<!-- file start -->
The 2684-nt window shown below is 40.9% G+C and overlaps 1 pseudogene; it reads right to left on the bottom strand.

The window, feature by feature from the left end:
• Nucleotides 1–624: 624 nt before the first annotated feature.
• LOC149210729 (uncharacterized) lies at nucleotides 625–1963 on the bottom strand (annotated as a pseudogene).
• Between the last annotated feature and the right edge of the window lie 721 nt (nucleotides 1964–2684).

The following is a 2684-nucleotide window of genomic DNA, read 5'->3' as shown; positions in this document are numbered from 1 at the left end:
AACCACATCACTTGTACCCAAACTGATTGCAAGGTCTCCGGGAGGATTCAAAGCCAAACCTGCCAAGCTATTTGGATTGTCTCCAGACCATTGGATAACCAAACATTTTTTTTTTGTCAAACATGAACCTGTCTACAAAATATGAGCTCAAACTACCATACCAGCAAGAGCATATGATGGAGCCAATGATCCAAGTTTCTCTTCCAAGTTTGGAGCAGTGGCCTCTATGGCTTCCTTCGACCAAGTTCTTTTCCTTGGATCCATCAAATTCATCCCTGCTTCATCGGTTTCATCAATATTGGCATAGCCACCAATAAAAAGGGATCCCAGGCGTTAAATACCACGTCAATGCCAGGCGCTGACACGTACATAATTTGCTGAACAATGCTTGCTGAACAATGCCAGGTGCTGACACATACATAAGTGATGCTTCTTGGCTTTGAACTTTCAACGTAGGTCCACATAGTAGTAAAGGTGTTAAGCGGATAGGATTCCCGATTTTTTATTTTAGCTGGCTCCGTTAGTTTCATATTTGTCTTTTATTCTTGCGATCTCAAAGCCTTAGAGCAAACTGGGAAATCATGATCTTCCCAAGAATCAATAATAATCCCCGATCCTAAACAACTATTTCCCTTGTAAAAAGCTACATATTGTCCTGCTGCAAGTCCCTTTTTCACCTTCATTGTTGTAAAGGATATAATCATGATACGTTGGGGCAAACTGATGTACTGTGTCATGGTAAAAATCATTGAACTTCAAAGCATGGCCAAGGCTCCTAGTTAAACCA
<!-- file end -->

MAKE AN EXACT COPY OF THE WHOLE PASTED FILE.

The 2684-nt window shown below is 40.9% G+C and overlaps 1 pseudogene; it reads right to left on the bottom strand.

The window, feature by feature from the left end:
• Nucleotides 1–624: 624 nt before the first annotated feature.
• LOC149210729 (uncharacterized) lies at nucleotides 625–1963 on the bottom strand (annotated as a pseudogene).
• Between the last annotated feature and the right edge of the window lie 721 nt (nucleotides 1964–2684).

The following is a 2684-nucleotide window of genomic DNA, read 5'->3' as shown; positions in this document are numbered from 1 at the left end:
AACCACATCACTTGTACCCAAACTGATTGCAAGGTCTCCGGGAGGATTCAAAGCCAAACCTGCCAAGCTATTTGGATTGTCTCCAGACCATTGGATAACCAAACATTTTTTTTTTGTCAAACATGAACCTGTCTACAAAATATGAGCTCAAACTACCATACCAGCAAGAGCATATGATGGAGCCAATGATCCAAGTTTCTCTTCCAAGTTTGGAGCAGTGGCCTCTATGGCTTCCTTCGACCAAGTTCTTTTCCTTGGATCCATCAAATTCATCCCTGCTTCATCGGTTTCATCAATATTGGCATAGCCACCAATAAAAAGGGATCCCAGGCGTTAAATACCACGTCAATGCCAGGCGCTGACACGTACATAATTTGCTGAACAATGCTTGCTGAACAATGCCAGGTGCTGACACATACATAAGTGATGCTTCTTGGCTTTGAACTTTCAACGTAGGTCCACATAGTAGTAAAGGTGTTAAGCGGATAGGATTCCCGATTTTTTATTTTAGCTGGCTCCGTTAGTTTCATATTTGTCTTTTATTCTTGCGATCTCAAAGCCTTAGAGCAAACTGGGAAATCATGATCTTCCCAAGAATCAATAATAATCCCCGATCCTAAACAACTATTTCCCTTGTAAAAAGCTACATATTGTCCTGCTGCAAGTCCCTTTTTCACCTTCATTGTTGTAAAGGATATAATCATGATACGTTGGGGCAAACTGATGTACTGTGTCATGGTAAAAATCATTGAACTTCAAAGCATGGCCAAGGCTCCTAGTTAAACCA